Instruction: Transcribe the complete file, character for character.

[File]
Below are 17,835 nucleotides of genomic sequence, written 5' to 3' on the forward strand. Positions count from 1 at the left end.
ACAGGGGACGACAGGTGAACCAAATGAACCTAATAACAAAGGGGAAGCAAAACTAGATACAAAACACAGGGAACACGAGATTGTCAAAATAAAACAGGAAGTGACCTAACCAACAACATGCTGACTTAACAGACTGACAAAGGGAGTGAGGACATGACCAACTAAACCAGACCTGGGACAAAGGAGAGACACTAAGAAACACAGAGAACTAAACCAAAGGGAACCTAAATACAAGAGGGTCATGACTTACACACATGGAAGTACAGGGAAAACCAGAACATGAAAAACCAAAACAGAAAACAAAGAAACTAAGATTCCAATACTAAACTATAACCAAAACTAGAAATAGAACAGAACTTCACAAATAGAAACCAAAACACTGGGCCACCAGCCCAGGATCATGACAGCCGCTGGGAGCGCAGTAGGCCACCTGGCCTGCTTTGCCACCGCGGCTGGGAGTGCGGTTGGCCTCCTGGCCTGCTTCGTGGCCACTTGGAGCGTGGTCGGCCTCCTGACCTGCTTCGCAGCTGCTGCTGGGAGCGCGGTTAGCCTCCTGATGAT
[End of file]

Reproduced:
Below are 17,835 nucleotides of genomic sequence, written 5' to 3' on the forward strand. Positions count from 1 at the left end.
ACAGGGGACGACAGGTGAACCAAATGAACCTAATAACAAAGGGGAAGCAAAACTAGATACAAAACACAGGGAACACGAGATTGTCAAAATAAAACAGGAAGTGACCTAACCAACAACATGCTGACTTAACAGACTGACAAAGGGAGTGAGGACATGACCAACTAAACCAGACCTGGGACAAAGGAGAGACACTAAGAAACACAGAGAACTAAACCAAAGGGAACCTAAATACAAGAGGGTCATGACTTACACACATGGAAGTACAGGGAAAACCAGAACATGAAAAACCAAAACAGAAAACAAAGAAACTAAGATTCCAATACTAAACTATAACCAAAACTAGAAATAGAACAGAACTTCACAAATAGAAACCAAAACACTGGGCCACCAGCCCAGGATCATGACAGCCGCTGGGAGCGCAGTAGGCCACCTGGCCTGCTTTGCCACCGCGGCTGGGAGTGCGGTTGGCCTCCTGGCCTGCTTCGTGGCCACTTGGAGCGTGGTCGGCCTCCTGACCTGCTTCGCAGCTGCTGCTGGGAGCGCGGTTAGCCTCCTGATGAT